Thursday, February 2nd, 2023
Thursday, February 2nd, 2023

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Sportsmen Since 1967

Recent snowfalls haven’t helped ice-making

Sauk Centre, Minn. — Bait shop owners, resorters, fishing guides, and others who cater to ice anglers were responding this week to the major snowstorm that recently swept across much of the state, dumping piles of wet snow in the process.

Despite a considerable amount of snow, depending on the location, things were actually looking up – although another potential problematic snowstorm approached this week.

Denny Fletcher, of Fletcher’s Bait in Sauk Centre in central Minnesota, said despite a considerable amount of snow falling in his area, there was about 8 to 10 inches of ice in some locations on lakes.

“We had a foot of snow,” Fletcher said. “What happens when you get that
much snow early in the year depends on the temperature outside and the
thickness of the ice. That was enough to push (the ice) down.

We had 4 inches of slush underneath the snow. But because that snow was so wet, that foot turned into slush with 2 inches of snow on top. The best
thing that could have happened after the storm actually happened.”

What happened: cold weather firmed that slush into ice.

Fletcher’s attention was now on another storm bearing down.

“They are talking about some places getting 10 or 11 inches of snow,” he said.

Fletcher said he was thankful all of that snow turned into slush and that it is now hardened.

“When you get too much snow, it prevents you from making more good ice,” he said. “That snow is such a great insulator.”

Things were more dire in the Grand Rapids area, according to fishing guide Tom Neustrom.

He said 20 inches of snow fell last week.

“There is water all over the ice, almost everywhere,” he said. “People can’t
get to their houses. It is going to be 12 to 24 below for the next
several nights. That
is going to lock any houses (still on the ice) in. They are going to
have a hell of a time freeing them up.”

Bryce Busching, a sales associate at Thousand Lakes Sports in Grand Rapids, said most of the smaller lakes in that area had 9 to 13 inches of ice
before the heavy snow, and the bigger lakes had only about 4 inches of
ice.

“On a lot of those lakes, ice is spotty,” he said. “The recent snow hasn’t helped us out. It insulates and causes slushy conditions, but some of that slush is starting to freeze up.”

Busching said it could set some area lakes back for the entire icefishing season.

In the Duluth area, Ian Smith, of Marine General, said there was less snow closer to Lake Superior.

“As you get away from the lake, we got upwards of 2-plus feet. Fish and
Island lakes have a foot of snow, and a foot of slush underneath,” he
said. “We’ve been telling people not to shovel the snow when they set up
to fish. Just pack it down or you’ll have a bowl of slush soup fill
in,” he said.

In the Brainerd area, Sherree Wicktor, of S&W Bait, said most of the rental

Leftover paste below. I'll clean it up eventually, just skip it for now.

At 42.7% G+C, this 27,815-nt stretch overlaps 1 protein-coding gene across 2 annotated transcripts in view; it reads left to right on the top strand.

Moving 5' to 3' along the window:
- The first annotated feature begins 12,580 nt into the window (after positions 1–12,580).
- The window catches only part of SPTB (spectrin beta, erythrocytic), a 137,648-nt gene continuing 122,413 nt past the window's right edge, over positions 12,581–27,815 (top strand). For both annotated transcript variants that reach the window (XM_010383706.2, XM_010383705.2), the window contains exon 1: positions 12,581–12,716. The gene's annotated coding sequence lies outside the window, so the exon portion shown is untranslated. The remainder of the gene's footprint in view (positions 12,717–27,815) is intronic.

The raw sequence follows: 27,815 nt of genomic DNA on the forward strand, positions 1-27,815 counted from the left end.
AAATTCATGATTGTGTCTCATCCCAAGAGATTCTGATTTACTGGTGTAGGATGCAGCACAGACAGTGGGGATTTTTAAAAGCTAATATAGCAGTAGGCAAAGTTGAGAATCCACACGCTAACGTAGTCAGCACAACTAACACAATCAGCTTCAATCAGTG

house proprietors who’d put out houses pulled them before the storm.

“We have had some issues; we got a foot of snow,” Wicktor said. “But mostly we’re waiting for this cold to pack it down and freeze it up good.”

Those who rent houses, she said, are planning to put them back out on the day after Christmas.

“At least we had good ice before (the snow) got here,” she said.

Farther to the north, Will Pappenfus, of Northwoods Bait in Bemidji, said a
foot of snow fell last week, but wind blew much of that down to about 7
inches on lakes.

“There is up to 4 inches of slush out there, but it’s starting to crust up,”
Pappenfus said. “Things could be worse. We are getting close to vehicle
access.”

It was a similar situation for Rex Campbell at Nancy’s Bait in Grey Eagle.

“The lakes were all real slushy, but I had a guy come in this morning saying
it was mostly froze through,” he said. “If it can freeze up before this
next batch of snow, it won’t be too bad. Otherwise, last year was bad.
Two winters in a row would be hard to swallow.”

The state’s top two ice-fishing destinations also were doing OK.

At Upper Red Lake, Wes Smith, of Mort’s on Upper Red, said there was 16
inches of ice at their road, and the timing of the snow was good.

“We still had all of our big houses on shore here,” he said. “When (the
snowfall) subsided, we cleared our road and put our houses out.”

Roger’s on Red owner Tony Ward said things were finally looking up after a rough start.

A crack had opened in front of their access earlier this season.

“The wind pushed the ice and we had a 12-foot wall at our access,” she said.
“We had to clear that with a backhoe. … We’re just starting to let
people out because of the weather in the last few days. It was a rough
start, but it can only go up from here.”

Joe Henry, of Lake of the Woods Tourism, said the storms have mostly dodged the big border lake.

“We are in pretty good shape,” he said, adding that resorts there expecting
increased angling pressure, especially if the access issues to the
south aren’t resolved naturally.

“With the rest of the state getting all of that snow on top of relatively
thin ice, that causes problems,” he said. “We end up with more traffic
up here.”

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